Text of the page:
I chose to study Social Anthropology after studying it as an A-Level subject, which I thoroughly enjoyed. SOAS is a unique institution in which to study Anthropology. Not only does the student body include individuals from over 130 different countries, but the staff here are also world-leading experts in the different regions. The diversity of students has helped me develop a more tolerant attitude, and every class offers different perspectives on the topic at hand. This approach to teaching in the Department, in which theory is balanced with real life examples often results in passionate and thought provoking debates. If you miss a class, you miss out on an experience.
The lecturers in the Department of Anthropology accommodate their teaching style to students with a variety of learning styles. They focus on discussion and movement, rather than simply lecturing for two hours straight. As an individual with concentration difficulties, the element of discussion throughout my Middle East and Human Rights classes have been really helpful. I am engaged for the entire two-hour period and get the most out of my classes as a result.
Although the workload can be intense, it is worth it. We are always challenged by our lecturers to think more critically, to read more, and to pursue further questions beyond those that they ask. Ultimately, the workload is justified, as the discussions which follow inside and outside the classroom are applicable to not just our development as critical thinkers, but also to the real world, which the degree equips you to view through a new lens.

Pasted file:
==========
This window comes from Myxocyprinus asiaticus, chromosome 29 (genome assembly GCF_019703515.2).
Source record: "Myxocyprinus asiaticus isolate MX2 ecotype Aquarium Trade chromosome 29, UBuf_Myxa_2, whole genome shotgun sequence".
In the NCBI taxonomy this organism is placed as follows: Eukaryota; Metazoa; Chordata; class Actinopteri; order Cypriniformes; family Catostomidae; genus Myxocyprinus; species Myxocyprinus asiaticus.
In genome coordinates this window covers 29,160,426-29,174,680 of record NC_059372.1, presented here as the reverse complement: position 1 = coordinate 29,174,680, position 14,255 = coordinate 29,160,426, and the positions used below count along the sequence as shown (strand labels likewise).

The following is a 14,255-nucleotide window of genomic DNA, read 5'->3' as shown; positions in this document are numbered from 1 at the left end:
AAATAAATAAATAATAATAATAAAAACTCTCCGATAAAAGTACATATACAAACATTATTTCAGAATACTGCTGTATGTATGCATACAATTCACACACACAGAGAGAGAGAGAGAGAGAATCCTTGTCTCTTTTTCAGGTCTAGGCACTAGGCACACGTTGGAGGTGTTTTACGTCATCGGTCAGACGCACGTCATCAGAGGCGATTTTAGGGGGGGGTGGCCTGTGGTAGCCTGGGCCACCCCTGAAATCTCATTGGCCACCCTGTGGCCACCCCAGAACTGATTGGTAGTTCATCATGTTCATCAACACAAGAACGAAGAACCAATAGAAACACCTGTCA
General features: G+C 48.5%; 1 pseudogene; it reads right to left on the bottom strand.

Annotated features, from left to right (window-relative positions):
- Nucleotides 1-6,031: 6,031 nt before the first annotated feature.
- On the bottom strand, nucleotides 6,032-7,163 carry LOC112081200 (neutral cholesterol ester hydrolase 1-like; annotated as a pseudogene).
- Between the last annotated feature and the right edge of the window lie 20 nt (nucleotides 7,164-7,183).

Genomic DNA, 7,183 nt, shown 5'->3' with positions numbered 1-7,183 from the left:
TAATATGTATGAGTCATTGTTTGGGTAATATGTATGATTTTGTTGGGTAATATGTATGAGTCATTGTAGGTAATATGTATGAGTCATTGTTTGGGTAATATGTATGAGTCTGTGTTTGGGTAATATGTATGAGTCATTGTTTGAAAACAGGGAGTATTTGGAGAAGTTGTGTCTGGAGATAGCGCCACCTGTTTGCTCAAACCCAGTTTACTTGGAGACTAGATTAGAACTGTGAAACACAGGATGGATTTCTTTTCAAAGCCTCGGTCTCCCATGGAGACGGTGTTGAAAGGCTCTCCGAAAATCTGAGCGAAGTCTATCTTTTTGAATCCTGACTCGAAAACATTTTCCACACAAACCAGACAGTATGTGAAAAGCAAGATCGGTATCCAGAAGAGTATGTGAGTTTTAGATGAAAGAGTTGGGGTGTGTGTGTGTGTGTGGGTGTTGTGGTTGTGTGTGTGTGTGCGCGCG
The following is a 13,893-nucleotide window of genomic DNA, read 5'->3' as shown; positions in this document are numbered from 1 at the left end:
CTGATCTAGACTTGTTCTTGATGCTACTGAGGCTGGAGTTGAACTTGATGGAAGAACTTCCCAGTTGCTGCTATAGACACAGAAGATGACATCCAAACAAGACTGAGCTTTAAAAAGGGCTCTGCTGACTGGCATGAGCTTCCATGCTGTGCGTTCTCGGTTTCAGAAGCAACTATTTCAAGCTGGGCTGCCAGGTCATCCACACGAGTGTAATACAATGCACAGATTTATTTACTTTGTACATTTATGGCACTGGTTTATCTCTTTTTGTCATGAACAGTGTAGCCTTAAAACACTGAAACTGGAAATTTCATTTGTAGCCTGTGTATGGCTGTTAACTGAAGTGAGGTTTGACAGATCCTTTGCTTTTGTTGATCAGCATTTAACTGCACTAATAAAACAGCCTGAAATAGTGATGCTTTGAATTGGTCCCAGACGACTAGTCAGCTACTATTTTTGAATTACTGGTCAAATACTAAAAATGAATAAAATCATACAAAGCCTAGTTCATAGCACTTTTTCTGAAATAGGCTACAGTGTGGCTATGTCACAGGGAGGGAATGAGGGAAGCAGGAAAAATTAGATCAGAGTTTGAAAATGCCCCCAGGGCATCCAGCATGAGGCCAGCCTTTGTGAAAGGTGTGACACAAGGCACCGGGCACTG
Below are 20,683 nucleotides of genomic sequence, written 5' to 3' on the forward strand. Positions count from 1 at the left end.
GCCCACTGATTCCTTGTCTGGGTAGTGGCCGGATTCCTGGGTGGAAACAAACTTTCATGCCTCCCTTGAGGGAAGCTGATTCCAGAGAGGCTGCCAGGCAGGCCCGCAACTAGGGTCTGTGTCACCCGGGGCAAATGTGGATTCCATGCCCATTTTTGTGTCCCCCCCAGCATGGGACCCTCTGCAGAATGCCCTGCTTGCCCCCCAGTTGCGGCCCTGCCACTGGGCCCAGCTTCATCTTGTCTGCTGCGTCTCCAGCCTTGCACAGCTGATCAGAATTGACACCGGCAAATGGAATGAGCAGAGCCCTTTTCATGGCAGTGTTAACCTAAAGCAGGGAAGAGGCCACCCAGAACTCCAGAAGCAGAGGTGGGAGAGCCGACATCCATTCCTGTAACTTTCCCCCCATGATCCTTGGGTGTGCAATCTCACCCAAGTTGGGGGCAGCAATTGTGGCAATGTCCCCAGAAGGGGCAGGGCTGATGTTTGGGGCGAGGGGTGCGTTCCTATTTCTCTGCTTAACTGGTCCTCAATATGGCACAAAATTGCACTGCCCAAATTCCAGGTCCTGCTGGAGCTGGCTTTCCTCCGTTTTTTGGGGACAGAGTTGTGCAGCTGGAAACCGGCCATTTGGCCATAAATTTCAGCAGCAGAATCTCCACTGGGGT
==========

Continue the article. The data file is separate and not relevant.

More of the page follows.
The anthropologist Margaret Mead famously asserted that “everything is anthropology”. At SOAS, you get the opportunity to tailor your education in this holistic discipline in line with your own interests. Before starting my degree I was an elected Member of Youth Parliament with a strong interest in Western and Middle Eastern politics, and particularly the issue of representation. My courses this year centre on the Middle Eastern region, human rights, Islam and the politics of identity and diaspora. These areas are clearly pertinent to post-9/11 politics shaping our world today. They are also areas relevant to my own political interests, and learning about them in the Department of Anthropology will help me continue my efforts in getting more youth engaged in politics. The flexibility of my degree is equipping me with the relevant knowledge and skills that will no doubt benefit my career. If you want a challenge, and the opportunity to see the world in a unique way, I highly recommend the Department of Anthropology at SOAS.